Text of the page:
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Publication numberUS7865357 B2
Publication typeGrant
Application numberUS 11/375,488
Publication dateJan 4, 2011
Filing dateMar 14, 2006
Priority dateMar 14, 2006
Fee statusPaid
Also published asUS20070219793
Publication number11375488, 375488, US 7865357 B2, US 7865357B2, US-B2-7865357, US7865357 B2, US7865357B2
InventorsAlejandro Acero, Dong Yu, Ye-Yi Wang, Yun-Cheng Ju
Original AssigneeMicrosoft Corporation
Export CitationBiBTeX, EndNote, RefMan
External Links: USPTO, USPTO Assignment, Espacenet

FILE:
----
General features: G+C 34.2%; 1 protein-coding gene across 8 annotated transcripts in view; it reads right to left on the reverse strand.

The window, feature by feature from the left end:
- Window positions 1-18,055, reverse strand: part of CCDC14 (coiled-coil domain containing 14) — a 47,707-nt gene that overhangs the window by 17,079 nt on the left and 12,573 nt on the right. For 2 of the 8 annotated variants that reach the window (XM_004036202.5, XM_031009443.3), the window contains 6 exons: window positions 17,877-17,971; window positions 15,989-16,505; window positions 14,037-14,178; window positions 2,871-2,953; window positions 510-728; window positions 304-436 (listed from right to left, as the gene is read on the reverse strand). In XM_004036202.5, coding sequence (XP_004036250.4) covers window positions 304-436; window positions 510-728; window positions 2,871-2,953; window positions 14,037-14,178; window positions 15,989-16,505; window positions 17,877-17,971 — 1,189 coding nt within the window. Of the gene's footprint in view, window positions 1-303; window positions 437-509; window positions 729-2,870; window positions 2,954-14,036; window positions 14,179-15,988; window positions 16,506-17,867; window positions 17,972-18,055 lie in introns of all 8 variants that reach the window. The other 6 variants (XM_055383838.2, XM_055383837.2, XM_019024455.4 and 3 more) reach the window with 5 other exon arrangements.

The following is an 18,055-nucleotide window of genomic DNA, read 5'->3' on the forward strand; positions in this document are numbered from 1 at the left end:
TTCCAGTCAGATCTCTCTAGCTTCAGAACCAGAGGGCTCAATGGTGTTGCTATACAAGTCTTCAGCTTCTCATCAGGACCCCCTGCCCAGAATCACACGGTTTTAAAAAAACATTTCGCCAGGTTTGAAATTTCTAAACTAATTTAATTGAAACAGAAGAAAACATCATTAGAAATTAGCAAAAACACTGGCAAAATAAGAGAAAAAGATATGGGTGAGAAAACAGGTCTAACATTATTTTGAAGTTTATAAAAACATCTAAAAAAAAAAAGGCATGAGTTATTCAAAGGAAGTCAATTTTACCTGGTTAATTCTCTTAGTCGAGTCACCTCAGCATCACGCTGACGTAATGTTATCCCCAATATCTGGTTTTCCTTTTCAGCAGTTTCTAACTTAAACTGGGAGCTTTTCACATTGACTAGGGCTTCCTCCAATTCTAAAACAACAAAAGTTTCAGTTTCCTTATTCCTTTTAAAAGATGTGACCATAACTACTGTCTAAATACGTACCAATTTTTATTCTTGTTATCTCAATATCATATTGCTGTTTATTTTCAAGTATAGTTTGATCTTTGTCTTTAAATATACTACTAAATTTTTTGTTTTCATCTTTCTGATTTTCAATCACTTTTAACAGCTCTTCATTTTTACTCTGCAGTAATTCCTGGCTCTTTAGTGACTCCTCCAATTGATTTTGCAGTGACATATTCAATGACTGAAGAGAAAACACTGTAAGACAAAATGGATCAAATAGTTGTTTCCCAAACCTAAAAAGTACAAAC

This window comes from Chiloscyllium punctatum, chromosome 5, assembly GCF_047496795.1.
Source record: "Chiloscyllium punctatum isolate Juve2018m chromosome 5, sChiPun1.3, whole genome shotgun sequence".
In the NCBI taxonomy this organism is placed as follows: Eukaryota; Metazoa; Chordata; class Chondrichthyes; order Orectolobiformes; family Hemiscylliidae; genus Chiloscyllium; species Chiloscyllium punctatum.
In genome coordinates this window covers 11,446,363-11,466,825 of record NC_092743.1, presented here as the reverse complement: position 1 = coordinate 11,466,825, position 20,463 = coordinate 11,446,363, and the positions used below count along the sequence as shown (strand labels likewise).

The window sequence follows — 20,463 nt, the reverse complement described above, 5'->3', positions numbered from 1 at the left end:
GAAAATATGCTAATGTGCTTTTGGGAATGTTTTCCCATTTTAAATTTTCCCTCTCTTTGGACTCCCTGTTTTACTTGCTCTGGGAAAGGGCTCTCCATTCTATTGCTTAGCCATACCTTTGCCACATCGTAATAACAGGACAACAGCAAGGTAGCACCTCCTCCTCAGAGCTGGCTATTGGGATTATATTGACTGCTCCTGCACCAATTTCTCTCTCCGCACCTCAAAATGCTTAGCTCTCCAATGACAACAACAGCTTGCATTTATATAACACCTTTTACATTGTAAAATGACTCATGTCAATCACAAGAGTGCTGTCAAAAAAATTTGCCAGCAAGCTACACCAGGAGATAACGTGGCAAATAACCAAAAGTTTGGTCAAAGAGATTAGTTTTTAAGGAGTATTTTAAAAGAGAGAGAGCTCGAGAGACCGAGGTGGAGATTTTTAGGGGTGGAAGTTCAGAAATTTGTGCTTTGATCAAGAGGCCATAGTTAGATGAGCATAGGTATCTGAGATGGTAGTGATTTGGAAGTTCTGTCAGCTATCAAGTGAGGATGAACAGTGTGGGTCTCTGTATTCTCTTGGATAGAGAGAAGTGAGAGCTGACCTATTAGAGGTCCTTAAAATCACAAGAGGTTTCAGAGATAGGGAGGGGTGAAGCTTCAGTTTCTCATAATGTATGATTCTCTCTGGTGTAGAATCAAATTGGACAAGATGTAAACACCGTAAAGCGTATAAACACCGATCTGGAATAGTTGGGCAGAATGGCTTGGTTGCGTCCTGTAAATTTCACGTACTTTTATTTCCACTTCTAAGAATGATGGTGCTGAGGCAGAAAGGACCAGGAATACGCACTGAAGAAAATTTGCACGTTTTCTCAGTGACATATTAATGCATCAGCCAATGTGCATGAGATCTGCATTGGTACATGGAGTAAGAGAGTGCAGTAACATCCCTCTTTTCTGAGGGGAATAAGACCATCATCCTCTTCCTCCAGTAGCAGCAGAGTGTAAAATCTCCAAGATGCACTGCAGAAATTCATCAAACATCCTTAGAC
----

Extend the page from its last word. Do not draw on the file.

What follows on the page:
Shareable filler model for grammar authoring
US 7865357 B2
Abstract
A method of forming a shareable filler model (shareable model for garbage words) from a word n-gram model is provided. The word n-gram model is converted into a probabilistic context free grammar (PCFG). The PCFG is modified into a substantially application-independent PCFG, which constitutes the shareable filler model.
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Claims(12)
What is claimed is:
1. A computer-implementable method comprising:
providing a generic word n-gram model;
converting, using a processor of a computer, the word n-gram model into a probabilistic context free grammar (PCFG);
modifying, using the processor of the computer, the PCFG into a substantially application-independent PCFG, which constitutes a generic shareable filler model, and
recognizing speech signals with the help of the shareable filler model using the processor of the computer,